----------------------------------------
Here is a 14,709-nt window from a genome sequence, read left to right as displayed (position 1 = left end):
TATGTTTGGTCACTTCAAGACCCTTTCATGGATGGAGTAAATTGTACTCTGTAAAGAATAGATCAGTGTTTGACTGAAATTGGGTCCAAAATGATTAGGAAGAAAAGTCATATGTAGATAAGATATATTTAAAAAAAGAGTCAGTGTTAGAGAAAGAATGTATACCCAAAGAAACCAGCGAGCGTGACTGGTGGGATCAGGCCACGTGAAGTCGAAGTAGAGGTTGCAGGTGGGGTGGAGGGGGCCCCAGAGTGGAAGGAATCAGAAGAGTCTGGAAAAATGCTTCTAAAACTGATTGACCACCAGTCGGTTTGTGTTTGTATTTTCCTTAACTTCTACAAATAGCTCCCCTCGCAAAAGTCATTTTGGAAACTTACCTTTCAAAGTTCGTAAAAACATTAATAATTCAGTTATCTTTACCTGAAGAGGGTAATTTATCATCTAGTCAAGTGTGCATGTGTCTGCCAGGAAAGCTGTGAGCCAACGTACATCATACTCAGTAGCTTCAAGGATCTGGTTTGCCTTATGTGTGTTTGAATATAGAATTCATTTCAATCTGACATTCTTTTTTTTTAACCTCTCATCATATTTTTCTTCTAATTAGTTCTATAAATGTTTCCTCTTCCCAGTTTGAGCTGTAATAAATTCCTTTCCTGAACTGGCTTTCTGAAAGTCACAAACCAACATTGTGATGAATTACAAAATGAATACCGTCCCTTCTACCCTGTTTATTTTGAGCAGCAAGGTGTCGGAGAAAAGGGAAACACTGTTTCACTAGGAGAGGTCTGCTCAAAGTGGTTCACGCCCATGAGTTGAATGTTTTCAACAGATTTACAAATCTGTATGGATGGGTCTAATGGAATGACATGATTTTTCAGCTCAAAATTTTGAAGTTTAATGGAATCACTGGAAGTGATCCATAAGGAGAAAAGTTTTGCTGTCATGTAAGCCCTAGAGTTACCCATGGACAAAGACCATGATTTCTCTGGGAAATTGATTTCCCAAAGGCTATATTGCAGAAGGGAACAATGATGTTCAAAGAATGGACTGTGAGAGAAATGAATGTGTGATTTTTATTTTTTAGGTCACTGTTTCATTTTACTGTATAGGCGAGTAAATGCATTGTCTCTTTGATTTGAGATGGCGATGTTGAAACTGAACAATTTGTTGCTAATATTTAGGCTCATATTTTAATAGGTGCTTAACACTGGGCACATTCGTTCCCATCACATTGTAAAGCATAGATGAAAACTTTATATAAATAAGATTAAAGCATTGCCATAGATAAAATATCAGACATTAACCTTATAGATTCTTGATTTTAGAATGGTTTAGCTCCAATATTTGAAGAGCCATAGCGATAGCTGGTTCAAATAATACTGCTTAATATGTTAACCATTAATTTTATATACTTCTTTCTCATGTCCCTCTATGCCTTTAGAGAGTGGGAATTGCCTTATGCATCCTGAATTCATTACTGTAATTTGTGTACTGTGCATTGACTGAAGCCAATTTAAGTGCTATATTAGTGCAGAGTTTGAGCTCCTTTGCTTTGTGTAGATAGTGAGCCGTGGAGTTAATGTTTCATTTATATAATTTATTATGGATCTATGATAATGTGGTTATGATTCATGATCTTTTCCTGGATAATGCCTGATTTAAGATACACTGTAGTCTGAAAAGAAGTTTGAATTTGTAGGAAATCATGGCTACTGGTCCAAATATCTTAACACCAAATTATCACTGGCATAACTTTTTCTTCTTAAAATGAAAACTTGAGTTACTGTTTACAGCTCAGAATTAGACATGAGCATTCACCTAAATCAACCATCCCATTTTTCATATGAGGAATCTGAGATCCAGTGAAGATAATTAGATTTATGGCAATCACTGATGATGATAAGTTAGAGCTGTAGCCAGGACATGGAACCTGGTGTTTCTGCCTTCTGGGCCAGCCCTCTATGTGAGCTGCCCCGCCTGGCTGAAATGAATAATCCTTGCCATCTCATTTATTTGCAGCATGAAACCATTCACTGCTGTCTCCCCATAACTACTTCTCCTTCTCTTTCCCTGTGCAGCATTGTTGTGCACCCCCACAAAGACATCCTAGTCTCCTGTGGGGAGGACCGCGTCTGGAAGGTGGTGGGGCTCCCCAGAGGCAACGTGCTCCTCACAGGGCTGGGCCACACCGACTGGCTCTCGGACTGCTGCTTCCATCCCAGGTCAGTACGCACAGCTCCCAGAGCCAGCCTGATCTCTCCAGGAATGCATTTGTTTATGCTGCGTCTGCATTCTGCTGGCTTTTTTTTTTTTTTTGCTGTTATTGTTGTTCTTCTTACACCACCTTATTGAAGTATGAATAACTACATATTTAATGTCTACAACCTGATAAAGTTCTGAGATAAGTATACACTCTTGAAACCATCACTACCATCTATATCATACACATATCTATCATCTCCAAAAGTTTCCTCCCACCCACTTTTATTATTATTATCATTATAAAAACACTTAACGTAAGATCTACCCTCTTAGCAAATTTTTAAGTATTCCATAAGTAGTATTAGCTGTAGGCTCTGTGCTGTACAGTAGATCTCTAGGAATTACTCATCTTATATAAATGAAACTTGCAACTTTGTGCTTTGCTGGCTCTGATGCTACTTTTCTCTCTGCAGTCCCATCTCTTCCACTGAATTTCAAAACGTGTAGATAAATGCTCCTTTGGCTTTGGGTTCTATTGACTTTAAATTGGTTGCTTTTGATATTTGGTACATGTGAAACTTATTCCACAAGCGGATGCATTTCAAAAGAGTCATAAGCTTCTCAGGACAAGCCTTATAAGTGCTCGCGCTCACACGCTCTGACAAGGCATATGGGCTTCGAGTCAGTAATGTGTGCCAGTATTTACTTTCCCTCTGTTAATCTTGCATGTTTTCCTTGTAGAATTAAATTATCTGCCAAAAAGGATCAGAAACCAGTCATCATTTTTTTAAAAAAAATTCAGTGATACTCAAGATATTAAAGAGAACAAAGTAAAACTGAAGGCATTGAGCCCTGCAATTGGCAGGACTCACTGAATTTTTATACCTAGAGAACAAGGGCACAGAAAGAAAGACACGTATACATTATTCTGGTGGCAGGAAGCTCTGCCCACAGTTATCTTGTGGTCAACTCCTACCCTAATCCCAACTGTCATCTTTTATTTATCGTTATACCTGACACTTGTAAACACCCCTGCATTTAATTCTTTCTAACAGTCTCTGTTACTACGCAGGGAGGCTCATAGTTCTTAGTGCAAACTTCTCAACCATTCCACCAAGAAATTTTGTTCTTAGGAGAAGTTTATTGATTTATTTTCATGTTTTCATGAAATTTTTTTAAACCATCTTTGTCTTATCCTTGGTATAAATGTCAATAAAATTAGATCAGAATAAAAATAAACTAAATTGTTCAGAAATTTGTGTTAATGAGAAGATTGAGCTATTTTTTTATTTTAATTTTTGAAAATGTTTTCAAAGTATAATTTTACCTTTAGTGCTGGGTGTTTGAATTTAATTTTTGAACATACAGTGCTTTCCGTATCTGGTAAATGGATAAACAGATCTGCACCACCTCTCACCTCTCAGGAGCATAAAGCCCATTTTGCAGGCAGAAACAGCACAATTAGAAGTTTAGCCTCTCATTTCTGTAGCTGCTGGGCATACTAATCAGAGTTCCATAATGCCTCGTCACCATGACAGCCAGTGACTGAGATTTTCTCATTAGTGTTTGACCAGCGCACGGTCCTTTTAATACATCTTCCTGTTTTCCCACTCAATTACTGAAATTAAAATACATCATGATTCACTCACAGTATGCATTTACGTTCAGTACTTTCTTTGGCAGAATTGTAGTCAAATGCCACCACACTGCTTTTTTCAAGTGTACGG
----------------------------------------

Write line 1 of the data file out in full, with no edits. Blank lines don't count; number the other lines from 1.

Here is a 14,709-nt window from a genome sequence, read left to right as displayed (position 1 = left end):